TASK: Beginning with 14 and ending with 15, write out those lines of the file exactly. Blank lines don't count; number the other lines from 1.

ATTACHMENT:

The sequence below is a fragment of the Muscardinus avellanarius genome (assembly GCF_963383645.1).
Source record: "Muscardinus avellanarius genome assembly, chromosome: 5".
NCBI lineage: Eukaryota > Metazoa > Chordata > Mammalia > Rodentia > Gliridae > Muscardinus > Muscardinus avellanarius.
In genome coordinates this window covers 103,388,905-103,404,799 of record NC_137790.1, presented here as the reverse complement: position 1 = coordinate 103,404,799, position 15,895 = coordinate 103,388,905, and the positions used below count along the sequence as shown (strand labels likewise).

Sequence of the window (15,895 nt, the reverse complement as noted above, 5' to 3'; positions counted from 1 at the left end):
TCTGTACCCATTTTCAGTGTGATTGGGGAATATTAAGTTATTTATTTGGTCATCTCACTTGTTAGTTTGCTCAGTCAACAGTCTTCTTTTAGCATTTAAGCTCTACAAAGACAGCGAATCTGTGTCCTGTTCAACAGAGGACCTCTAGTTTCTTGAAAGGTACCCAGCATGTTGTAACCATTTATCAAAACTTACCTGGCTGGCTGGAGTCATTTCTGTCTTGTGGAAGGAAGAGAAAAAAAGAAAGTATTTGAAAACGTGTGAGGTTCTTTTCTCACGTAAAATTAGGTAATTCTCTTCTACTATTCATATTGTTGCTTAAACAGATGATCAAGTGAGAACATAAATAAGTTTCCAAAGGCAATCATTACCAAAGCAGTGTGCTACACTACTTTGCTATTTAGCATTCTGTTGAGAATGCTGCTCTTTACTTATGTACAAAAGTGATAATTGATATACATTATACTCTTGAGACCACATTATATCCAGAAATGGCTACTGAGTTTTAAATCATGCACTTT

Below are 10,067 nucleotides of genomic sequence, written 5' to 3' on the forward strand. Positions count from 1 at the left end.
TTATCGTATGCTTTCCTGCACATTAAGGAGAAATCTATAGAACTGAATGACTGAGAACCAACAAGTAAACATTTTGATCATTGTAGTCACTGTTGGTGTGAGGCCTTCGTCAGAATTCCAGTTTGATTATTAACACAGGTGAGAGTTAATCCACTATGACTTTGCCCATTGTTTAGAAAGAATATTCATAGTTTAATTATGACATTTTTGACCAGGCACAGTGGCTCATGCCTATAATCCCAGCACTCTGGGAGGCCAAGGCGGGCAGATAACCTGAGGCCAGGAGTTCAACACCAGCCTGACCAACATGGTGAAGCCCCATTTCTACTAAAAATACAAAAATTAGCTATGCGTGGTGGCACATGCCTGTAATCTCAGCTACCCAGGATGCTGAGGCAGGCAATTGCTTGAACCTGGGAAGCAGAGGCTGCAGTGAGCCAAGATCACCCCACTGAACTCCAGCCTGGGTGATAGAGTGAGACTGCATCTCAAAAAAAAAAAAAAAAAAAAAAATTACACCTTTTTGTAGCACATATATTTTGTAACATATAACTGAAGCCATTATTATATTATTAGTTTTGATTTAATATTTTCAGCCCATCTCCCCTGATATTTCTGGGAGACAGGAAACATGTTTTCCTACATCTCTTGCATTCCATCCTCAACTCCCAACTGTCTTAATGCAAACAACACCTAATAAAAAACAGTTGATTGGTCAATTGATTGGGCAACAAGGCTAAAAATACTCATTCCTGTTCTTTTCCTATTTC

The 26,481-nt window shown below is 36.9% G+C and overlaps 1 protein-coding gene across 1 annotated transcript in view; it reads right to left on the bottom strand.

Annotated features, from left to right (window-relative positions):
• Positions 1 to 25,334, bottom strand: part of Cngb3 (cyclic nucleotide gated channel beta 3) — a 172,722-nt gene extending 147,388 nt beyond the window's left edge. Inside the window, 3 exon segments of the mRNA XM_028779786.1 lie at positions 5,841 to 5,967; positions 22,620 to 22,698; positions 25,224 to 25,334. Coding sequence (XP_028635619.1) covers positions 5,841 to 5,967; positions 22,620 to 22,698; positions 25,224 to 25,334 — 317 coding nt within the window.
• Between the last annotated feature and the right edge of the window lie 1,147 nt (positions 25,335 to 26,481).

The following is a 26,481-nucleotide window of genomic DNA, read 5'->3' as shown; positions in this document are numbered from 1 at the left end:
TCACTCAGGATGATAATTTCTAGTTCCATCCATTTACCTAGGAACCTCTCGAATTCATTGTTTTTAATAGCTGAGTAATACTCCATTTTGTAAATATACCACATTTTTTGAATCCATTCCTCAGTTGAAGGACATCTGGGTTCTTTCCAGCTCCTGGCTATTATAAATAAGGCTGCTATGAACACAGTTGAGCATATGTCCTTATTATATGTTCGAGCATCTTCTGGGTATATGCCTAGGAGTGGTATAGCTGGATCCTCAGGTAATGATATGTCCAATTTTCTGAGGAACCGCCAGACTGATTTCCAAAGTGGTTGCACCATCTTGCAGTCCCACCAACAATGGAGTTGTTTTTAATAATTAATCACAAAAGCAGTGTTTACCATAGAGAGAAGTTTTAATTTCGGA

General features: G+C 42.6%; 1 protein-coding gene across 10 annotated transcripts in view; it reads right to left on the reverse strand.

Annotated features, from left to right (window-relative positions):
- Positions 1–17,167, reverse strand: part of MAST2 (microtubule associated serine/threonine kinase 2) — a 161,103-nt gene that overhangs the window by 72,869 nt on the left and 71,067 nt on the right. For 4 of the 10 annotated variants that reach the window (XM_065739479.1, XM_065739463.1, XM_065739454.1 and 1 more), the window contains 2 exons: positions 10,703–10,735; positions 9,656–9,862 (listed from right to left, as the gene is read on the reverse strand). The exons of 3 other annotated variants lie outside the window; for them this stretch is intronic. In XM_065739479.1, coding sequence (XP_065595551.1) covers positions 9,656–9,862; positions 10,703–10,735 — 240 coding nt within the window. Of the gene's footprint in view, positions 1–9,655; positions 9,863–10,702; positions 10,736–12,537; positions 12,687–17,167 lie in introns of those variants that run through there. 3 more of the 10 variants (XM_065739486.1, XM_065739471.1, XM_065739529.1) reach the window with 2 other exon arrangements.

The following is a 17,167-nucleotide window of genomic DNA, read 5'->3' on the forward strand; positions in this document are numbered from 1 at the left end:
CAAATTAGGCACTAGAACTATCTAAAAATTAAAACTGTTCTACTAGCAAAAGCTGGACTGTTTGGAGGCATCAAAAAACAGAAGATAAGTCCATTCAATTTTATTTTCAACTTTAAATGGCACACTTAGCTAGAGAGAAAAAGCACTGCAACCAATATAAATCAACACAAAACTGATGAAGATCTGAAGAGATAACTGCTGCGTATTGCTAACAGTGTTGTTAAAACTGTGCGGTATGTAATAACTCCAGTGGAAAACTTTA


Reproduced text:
TCACTCAGGATGATAATTTCTAGTTCCATCCATTTACCTAGGAACCTCTCGAATTCATTGTTTTTAATAGCTGAGTAATACTCCATTTTGTAAATATACCACATTTTTTGAATCCATTCCTCAGTTGAAGGACATCTGGGTTCTTTCCAGCTCCTGGCTATTATAAATAAGGCTGCTATGAACACAGTTGAGCATATGTCCTTATTATATGTTCGAGCATCTTCTGGGTATATGCCTAGGAGTGGTATAGCTGGATCCTCAGGTAATGATATGTCCAATTTTCTGAGGAACCGCCAGACTGATTTCCAAAGTGGTTGCACCATCTTGCAGTCCCACCAACAATGGAGTTGTTTTTAATAATTAATCACAAAAGCAGTGTTTACCATAGAGAGAAGTTTTAATTTCGGA

General features: G+C 42.6%; 1 protein-coding gene across 10 annotated transcripts in view; it reads right to left on the reverse strand.